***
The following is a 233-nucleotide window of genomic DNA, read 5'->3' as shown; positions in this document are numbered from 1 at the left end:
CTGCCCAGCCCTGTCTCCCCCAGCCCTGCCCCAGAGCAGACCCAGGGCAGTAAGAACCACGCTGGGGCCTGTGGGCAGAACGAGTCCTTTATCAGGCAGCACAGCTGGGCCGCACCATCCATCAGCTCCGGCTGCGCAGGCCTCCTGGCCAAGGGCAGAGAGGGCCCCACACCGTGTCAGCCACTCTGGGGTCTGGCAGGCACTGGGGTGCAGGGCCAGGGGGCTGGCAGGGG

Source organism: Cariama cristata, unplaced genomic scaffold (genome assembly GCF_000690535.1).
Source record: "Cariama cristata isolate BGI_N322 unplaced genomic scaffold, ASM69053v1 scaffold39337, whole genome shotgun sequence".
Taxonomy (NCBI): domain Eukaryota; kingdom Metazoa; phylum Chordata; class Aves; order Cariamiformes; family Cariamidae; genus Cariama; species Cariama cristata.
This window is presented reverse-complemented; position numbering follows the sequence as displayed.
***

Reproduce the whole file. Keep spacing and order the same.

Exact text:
The following is a 233-nucleotide window of genomic DNA, read 5'->3' as shown; positions in this document are numbered from 1 at the left end:
CTGCCCAGCCCTGTCTCCCCCAGCCCTGCCCCAGAGCAGACCCAGGGCAGTAAGAACCACGCTGGGGCCTGTGGGCAGAACGAGTCCTTTATCAGGCAGCACAGCTGGGCCGCACCATCCATCAGCTCCGGCTGCGCAGGCCTCCTGGCCAAGGGCAGAGAGGGCCCCACACCGTGTCAGCCACTCTGGGGTCTGGCAGGCACTGGGGTGCAGGGCCAGGGGGCTGGCAGGGG

Source organism: Cariama cristata, unplaced genomic scaffold (genome assembly GCF_000690535.1).
Source record: "Cariama cristata isolate BGI_N322 unplaced genomic scaffold, ASM69053v1 scaffold39337, whole genome shotgun sequence".
Taxonomy (NCBI): domain Eukaryota; kingdom Metazoa; phylum Chordata; class Aves; order Cariamiformes; family Cariamidae; genus Cariama; species Cariama cristata.
This window is presented reverse-complemented; position numbering follows the sequence as displayed.